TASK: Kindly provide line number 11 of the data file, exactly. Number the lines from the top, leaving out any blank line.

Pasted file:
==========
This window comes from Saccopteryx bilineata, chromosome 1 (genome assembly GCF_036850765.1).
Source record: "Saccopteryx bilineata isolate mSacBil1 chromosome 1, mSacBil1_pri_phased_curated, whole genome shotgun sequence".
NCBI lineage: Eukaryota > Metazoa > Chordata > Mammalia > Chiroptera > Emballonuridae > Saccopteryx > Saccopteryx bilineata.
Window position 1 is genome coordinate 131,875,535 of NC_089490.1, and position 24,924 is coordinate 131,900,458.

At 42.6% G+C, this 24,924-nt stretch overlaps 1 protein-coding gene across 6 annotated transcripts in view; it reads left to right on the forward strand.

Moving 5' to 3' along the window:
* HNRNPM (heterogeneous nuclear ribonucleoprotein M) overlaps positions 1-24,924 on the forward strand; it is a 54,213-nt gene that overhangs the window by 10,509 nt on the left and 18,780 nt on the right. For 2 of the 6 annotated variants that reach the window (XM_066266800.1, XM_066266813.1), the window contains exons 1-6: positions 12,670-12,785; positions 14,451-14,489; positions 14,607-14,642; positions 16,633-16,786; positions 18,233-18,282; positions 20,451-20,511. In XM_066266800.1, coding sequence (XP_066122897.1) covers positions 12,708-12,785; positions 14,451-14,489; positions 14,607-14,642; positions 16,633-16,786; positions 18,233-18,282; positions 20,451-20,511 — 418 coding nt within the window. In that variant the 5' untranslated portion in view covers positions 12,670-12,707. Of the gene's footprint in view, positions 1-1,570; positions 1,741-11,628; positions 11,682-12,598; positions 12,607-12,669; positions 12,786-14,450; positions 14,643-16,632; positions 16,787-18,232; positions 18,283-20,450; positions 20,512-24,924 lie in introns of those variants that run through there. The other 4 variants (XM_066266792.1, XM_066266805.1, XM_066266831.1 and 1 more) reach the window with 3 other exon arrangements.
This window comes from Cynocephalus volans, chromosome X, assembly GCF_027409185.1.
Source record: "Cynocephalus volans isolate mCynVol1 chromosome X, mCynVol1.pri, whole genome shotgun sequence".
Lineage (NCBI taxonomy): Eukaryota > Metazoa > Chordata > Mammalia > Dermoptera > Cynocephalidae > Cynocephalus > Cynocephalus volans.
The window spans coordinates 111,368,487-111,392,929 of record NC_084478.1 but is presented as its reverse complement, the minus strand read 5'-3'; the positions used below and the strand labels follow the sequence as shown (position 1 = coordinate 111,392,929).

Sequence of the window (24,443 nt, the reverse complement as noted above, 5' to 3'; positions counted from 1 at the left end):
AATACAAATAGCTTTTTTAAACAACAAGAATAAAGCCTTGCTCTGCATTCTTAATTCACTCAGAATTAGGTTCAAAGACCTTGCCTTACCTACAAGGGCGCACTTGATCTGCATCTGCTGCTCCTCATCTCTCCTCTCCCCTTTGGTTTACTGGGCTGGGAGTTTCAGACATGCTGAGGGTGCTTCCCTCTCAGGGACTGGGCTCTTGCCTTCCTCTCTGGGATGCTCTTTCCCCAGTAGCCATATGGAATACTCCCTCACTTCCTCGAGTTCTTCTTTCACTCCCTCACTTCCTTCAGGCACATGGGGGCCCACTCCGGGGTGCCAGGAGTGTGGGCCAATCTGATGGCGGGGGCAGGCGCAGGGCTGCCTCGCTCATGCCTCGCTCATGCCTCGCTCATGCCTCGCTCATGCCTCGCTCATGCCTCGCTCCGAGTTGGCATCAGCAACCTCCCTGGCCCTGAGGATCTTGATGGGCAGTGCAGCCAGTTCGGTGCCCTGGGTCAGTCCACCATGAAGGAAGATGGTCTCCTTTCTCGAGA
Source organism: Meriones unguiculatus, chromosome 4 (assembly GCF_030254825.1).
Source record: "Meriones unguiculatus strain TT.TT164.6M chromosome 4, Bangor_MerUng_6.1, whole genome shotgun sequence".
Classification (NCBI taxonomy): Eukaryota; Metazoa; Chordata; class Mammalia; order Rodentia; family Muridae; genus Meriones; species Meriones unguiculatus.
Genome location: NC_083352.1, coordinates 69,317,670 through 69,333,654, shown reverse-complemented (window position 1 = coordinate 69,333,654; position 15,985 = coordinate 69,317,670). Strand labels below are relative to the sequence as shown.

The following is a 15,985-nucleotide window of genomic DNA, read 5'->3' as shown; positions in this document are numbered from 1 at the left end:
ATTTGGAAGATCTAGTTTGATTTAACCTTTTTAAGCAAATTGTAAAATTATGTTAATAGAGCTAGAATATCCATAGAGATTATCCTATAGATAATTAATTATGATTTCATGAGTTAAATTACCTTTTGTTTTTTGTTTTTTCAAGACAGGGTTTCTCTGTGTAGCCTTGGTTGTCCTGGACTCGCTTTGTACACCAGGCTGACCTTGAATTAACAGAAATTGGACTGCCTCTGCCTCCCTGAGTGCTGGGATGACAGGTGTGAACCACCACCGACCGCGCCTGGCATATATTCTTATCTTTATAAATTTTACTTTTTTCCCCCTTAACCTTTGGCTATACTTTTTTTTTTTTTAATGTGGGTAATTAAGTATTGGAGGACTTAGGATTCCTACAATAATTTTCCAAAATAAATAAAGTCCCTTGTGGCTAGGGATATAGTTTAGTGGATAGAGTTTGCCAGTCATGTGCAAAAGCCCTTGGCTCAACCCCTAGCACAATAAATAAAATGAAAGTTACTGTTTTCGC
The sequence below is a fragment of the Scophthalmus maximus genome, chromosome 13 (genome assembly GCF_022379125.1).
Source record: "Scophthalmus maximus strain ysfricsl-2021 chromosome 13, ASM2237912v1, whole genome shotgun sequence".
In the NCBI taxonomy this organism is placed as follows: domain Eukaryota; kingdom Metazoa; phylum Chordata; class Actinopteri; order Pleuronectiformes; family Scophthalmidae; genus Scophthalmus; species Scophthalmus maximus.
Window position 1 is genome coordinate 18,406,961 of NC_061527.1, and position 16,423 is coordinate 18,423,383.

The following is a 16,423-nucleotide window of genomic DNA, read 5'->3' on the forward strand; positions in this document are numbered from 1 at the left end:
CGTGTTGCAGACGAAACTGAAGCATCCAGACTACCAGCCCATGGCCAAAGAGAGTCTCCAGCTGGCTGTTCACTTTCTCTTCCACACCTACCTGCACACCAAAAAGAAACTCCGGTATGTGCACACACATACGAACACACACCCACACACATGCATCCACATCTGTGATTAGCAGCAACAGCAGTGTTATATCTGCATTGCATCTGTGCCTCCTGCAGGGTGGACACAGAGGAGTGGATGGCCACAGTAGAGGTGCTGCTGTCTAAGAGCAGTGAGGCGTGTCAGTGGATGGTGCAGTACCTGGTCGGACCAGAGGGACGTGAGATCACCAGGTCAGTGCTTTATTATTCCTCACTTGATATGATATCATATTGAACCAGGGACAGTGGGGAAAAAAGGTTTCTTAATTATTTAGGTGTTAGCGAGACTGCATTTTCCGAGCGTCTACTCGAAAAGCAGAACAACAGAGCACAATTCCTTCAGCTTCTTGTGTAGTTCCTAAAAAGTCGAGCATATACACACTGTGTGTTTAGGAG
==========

The window spans coordinates 111,368,487-111,392,929 of record NC_084478.1 but is presented as its reverse complement, the minus strand read 5'-3'; the positions used below and the strand labels follow the sequence as shown (position 1 = coordinate 111,392,929).